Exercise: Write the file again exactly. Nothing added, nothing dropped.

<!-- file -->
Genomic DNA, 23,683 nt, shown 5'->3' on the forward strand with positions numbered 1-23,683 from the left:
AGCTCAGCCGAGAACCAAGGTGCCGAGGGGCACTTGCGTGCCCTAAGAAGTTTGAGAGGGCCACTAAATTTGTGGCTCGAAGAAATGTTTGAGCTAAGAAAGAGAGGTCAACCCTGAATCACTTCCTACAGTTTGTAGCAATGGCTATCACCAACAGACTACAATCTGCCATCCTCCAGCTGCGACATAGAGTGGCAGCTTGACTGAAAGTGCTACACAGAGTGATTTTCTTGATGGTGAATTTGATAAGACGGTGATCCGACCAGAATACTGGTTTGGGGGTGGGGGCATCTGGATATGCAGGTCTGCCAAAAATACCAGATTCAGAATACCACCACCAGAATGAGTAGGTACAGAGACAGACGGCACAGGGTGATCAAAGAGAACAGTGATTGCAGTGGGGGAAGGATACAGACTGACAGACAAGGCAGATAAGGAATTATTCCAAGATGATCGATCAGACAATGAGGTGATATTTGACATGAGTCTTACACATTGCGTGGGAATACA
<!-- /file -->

Genomic DNA, 23,683 nt, shown 5'->3' on the forward strand with positions numbered 1-23,683 from the left:
AGCTCAGCCGAGAACCAAGGTGCCGAGGGGCACTTGCGTGCCCTAAGAAGTTTGAGAGGGCCACTAAATTTGTGGCTCGAAGAAATGTTTGAGCTAAGAAAGAGAGGTCAACCCTGAATCACTTCCTACAGTTTGTAGCAATGGCTATCACCAACAGACTACAATCTGCCATCCTCCAGCTGCGACATAGAGTGGCAGCTTGACTGAAAGTGCTACACAGAGTGATTTTCTTGATGGTGAATTTGATAAGACGGTGATCCGACCAGAATACTGGTTTGGGGGTGGGGGCATCTGGATATGCAGGTCTGCCAAAAATACCAGATTCAGAATACCACCACCAGAATGAGTAGGTACAGAGACAGACGGCACAGGGTGATCAAAGAGAACAGTGATTGCAGTGGGGGAAGGATACAGACTGACAGACAAGGCAGATAAGGAATTATTCCAAGATGATCGATCAGACAATGAGGTGATATTTGACATGAGTCTTACACATTGCGTGGGAATACA